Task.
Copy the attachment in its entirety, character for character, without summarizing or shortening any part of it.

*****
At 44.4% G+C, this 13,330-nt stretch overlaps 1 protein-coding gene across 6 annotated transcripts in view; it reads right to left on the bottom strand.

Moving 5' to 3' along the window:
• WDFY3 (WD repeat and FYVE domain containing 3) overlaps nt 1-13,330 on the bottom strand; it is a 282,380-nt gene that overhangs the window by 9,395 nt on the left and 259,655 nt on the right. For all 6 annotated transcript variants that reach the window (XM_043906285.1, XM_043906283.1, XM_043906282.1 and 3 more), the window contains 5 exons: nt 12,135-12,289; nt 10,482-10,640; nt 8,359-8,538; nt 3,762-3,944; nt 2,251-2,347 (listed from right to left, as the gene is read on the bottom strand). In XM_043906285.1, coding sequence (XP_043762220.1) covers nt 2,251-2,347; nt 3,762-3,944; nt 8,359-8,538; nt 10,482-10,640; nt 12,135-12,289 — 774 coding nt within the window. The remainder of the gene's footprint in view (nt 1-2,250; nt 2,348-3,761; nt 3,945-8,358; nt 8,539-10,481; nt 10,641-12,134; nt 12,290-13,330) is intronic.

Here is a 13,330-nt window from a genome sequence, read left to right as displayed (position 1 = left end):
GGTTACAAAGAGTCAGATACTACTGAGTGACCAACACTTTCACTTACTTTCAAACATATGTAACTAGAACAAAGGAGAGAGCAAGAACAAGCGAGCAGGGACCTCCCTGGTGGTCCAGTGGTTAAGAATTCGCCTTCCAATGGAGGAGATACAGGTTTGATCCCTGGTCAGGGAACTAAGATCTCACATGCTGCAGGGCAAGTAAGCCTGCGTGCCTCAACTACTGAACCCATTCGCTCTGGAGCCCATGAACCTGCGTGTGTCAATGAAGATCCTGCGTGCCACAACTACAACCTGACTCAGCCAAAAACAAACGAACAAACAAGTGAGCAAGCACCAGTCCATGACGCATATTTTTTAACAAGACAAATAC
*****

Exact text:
At 44.4% G+C, this 13,330-nt stretch overlaps 1 protein-coding gene across 6 annotated transcripts in view; it reads right to left on the bottom strand.

Moving 5' to 3' along the window:
• WDFY3 (WD repeat and FYVE domain containing 3) overlaps nt 1-13,330 on the bottom strand; it is a 282,380-nt gene that overhangs the window by 9,395 nt on the left and 259,655 nt on the right. For all 6 annotated transcript variants that reach the window (XM_043906285.1, XM_043906283.1, XM_043906282.1 and 3 more), the window contains 5 exons: nt 12,135-12,289; nt 10,482-10,640; nt 8,359-8,538; nt 3,762-3,944; nt 2,251-2,347 (listed from right to left, as the gene is read on the bottom strand). In XM_043906285.1, coding sequence (XP_043762220.1) covers nt 2,251-2,347; nt 3,762-3,944; nt 8,359-8,538; nt 10,482-10,640; nt 12,135-12,289 — 774 coding nt within the window. The remainder of the gene's footprint in view (nt 1-2,250; nt 2,348-3,761; nt 3,945-8,358; nt 8,539-10,481; nt 10,641-12,134; nt 12,290-13,330) is intronic.

Here is a 13,330-nt window from a genome sequence, read left to right as displayed (position 1 = left end):
GGTTACAAAGAGTCAGATACTACTGAGTGACCAACACTTTCACTTACTTTCAAACATATGTAACTAGAACAAAGGAGAGAGCAAGAACAAGCGAGCAGGGACCTCCCTGGTGGTCCAGTGGTTAAGAATTCGCCTTCCAATGGAGGAGATACAGGTTTGATCCCTGGTCAGGGAACTAAGATCTCACATGCTGCAGGGCAAGTAAGCCTGCGTGCCTCAACTACTGAACCCATTCGCTCTGGAGCCCATGAACCTGCGTGTGTCAATGAAGATCCTGCGTGCCACAACTACAACCTGACTCAGCCAAAAACAAACGAACAAACAAGTGAGCAAGCACCAGTCCATGACGCATATTTTTTAACAAGACAAATAC